Berrong on Loti, ed. Quella-Villéger and Vercier (2012, 2016)
Loti, Pierre. Journal. Edited by Alain Quella-Villéger and Bruno Vercier, Vol. III: 1887–95, Les Indes Savantes, 2012, pp. 852, ISBN 978-2-84654-294-4; Vol. IV: 1896–1902, Les Indes Savantes, 2016, pp. 732, ISBN 978-2-84654-411-5
Richard M. Berrong, Kent State University
With these two tomes, Alain Quella-Villéger and Bruno Vercier make significant progress in publishing the complete diary of Pierre Loti (1850–1923). Though he lived another two decades after the last entries presented here, Loti ended his diary, or so he thought, in 1911. He resumed diarizing during World War I, but Quella-Villéger and Vercier have already published those years as Soldats bleus (1998).
At first glance the interest of these two volumes might seem to stem from the insight they provide into the transition in Loti’s literary output from fiction to non-fiction. Such a distinction is far from clear, however. After the spectacular success of Pêcheur d’Islande in 1886, Loti continued producing texts that could be marketed as novels, among them the Japanese-set Madame Chrysanthème (1887), Le Roman d’un enfant (1890), which would have such an influence on Proust, Fantôme d’Orient (1892), which was something of a sequel to Aziyadé, Matelot (1893), Ramuntcho (1897), his tale of Basque smugglers, and La Troisième jeunesse de Madame Prune (1905). All those works except Matelot and Ramuntcho could also be classified as partially fictionalized autobiography since they are based on text from the diary. Three of them, Madame Chrysanthème, Fantôme d’Orient, and Madame Prune, also qualify as literary travelogues. In fact, Madame Chrysanthème was published in English as Japan.
Starting with Au Maroc (1890), however, in which Loti seemed to compete with Delacroix, he devoted ever more of his literary energies to the artistic travelogue. These two volumes contain the seeds of most of them: Le Désert, Jérusalem, and La Galilée (all 1895), his narrative of his travel to the Holy Land written in the wake of Ernest Renan’s often beautifully poetic La Vie de Jésus; Les Derniers jours de Pékin (1902), a sometimes gruesomely detailed description of the Chinese capital after it had been pillaged (Loti’s term) by European forces under the pretense of putting down the Boxer Rebellion; L’Inde (sans les Anglais) (1903); Vers Ispahan (1904); and Un pèlerin d’Angkor (1912), developed out of his diary entries covering a 1901 trip to the Cambodian temple city.
Much of the interest of these two volumes derives from the entries concerning these travels. They provide eye- (and nose-, and ear-) witness accounts, in some cases among the earliest Western ones we have, of distant and still-different lands written by someone who was not afraid to forsake the comforts of middle-class Western civilization in order to experience such difference.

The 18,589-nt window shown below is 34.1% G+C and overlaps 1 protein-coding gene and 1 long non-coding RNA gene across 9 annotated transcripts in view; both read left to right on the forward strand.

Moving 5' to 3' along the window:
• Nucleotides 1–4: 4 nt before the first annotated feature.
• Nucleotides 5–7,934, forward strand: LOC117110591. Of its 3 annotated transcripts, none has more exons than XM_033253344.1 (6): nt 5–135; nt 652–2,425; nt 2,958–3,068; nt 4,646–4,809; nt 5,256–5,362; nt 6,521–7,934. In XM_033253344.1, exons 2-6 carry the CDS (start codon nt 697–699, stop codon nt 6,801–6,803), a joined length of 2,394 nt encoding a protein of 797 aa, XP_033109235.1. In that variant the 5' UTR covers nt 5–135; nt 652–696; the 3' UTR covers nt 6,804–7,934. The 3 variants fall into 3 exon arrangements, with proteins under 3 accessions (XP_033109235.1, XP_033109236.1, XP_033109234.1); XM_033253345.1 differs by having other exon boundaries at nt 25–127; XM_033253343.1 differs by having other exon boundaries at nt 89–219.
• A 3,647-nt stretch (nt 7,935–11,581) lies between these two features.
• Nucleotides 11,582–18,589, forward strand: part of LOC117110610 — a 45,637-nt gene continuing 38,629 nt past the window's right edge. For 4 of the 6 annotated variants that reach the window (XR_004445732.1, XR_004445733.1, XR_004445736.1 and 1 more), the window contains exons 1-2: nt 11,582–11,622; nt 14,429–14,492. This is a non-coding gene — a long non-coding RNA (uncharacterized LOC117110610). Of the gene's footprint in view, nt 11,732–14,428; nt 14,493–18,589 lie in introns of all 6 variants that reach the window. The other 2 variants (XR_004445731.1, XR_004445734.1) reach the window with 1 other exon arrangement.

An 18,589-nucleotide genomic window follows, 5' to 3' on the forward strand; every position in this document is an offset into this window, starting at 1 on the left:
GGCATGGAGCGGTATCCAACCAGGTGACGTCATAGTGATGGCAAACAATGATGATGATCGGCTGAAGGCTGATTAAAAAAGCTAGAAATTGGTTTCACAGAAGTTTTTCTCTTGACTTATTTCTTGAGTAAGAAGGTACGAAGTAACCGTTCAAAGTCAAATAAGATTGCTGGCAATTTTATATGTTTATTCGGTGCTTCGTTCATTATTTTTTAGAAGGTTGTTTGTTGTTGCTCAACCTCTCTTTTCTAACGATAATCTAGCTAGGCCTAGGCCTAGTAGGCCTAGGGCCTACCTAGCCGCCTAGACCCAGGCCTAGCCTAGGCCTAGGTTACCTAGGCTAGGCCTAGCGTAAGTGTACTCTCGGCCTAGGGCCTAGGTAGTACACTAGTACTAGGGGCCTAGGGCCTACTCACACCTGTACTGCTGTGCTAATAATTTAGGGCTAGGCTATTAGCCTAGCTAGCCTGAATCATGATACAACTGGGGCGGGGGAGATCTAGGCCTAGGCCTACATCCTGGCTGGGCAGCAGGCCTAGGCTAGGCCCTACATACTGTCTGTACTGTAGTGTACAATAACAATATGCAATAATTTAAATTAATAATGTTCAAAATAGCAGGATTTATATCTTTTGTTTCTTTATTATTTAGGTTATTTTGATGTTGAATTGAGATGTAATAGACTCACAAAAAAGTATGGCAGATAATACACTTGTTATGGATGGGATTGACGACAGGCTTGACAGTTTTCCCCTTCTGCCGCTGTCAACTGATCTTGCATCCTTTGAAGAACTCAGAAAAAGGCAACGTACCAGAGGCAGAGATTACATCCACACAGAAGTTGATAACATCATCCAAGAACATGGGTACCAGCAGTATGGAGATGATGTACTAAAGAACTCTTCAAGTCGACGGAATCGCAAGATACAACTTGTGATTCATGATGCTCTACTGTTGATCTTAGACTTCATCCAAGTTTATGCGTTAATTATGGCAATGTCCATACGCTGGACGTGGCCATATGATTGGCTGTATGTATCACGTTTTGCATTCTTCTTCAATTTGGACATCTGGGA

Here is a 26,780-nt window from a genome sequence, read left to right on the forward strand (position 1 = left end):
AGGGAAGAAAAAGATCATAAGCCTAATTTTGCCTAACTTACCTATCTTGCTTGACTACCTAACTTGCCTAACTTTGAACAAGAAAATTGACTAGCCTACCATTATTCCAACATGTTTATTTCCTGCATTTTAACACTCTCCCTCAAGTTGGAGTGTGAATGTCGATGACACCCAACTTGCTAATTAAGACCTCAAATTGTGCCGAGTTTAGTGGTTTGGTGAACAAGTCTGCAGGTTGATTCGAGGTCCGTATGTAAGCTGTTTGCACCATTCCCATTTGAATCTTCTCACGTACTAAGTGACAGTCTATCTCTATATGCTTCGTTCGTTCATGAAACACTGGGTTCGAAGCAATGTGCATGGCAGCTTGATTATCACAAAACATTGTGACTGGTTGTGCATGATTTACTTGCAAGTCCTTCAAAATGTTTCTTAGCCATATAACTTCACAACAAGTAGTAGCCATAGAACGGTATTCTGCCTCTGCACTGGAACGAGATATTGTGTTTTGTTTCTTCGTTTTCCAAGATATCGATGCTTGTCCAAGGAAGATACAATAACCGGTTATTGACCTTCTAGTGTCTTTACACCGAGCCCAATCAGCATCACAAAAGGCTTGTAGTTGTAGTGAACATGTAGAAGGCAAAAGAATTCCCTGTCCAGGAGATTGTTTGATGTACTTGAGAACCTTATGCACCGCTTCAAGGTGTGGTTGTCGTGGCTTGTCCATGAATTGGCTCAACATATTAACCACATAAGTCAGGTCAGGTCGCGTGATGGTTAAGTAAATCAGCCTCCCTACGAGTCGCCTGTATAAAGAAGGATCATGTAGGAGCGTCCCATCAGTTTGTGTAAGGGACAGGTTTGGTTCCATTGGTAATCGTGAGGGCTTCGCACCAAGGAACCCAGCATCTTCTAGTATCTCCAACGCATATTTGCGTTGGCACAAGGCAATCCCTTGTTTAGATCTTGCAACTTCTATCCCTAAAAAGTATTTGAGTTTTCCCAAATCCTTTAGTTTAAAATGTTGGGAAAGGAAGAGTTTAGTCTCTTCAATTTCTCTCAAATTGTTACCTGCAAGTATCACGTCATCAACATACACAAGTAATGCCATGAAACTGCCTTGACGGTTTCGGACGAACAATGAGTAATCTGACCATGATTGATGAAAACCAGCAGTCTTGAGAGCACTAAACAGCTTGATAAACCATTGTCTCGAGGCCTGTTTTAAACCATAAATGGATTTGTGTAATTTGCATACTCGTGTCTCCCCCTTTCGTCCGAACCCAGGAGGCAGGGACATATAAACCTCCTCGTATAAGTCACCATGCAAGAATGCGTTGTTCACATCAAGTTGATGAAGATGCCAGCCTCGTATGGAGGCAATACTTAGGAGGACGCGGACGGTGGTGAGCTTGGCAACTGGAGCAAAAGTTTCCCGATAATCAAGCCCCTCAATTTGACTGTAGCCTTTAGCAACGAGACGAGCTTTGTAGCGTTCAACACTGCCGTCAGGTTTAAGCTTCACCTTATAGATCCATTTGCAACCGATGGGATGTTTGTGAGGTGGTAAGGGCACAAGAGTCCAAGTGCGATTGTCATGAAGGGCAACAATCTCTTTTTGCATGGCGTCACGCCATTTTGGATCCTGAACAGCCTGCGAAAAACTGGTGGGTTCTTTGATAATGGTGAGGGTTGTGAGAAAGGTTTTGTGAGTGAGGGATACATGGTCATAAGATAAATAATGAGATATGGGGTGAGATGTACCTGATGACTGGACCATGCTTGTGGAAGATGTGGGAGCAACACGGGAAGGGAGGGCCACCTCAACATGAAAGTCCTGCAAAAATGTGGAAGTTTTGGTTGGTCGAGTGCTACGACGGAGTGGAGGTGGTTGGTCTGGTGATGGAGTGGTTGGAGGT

At the same time, however, these diary entries are often themselves “literary.” Loti knew that he would transform them into books, and it is clear that he was crafting what he wrote even here with an eye to future publication. Then, too, the diary text that has come down to us is not always what Loti originally penned. I explained how and why it differs from what the author first set down in my review of the first volume (NCFS, vol. 35, no. 3, pp. 682–83).
These diary pages afford those interested in style, Loti’s in particular but late nineteenth-century French literary style in general, a chance to see how someone who admired the Goncourt brothers and Flaubert reworked his texts to produce the artistic travelogues that appeared in book form. Henry James, who honed his own texts with the same meticulous care, detected this craftsmanship in Loti’s work and admired the writer’s ability to disguise it: “his particular shade of the natural was surely never arrived at without much choosing and comparing […]. But he covers his tracks, as I have hinted, consummately.”
In fact, these diary volumes are more interesting with regard to the travelogues than to his more fictional output. We can see him work on Ramuntcho and his Protestant historical drama, Judith Renaudin (1898), for example, but the diary provides little comment about their creation other than to repeat how much work (“travail”) they required. Given that the former was a response to Maurice Barrès’s nationalism and the latter a reaction to the Oscar Wilde affair, that lack is unfortunate.
Nor does this part of his diary—again, worked over by Loti and his legitimate son Samuel at the end of the former’s life—provide us with anything to settle questions about his apparent homosexual tendencies. There is much talk of time spent with handsome sailors—and now smugglers—but nothing revealing.
On the domestic front, it provides the portrait of a now-wealthy turn-of-the-century Frenchman who shuttled constantly between several households: his ever-expanding time-travel machine—now a museum—in Rochefort, with its Japanese, Chinese, Arab, medieval, and Renaissance halls; the residence for his Basque mère porteuse—to call her a mistress or lover would be misleading—and their two never-legitimized sons, whom he nonetheless introduced even to his most glamourous friends, like Sarah Bernhardt and Princess Alice of Monaco; and a Basque get-away in Hendaye, which also served as a bachelor pad when his wife was not there with him.
Loti was a complicated man with a complicated life, as these volumes make clear.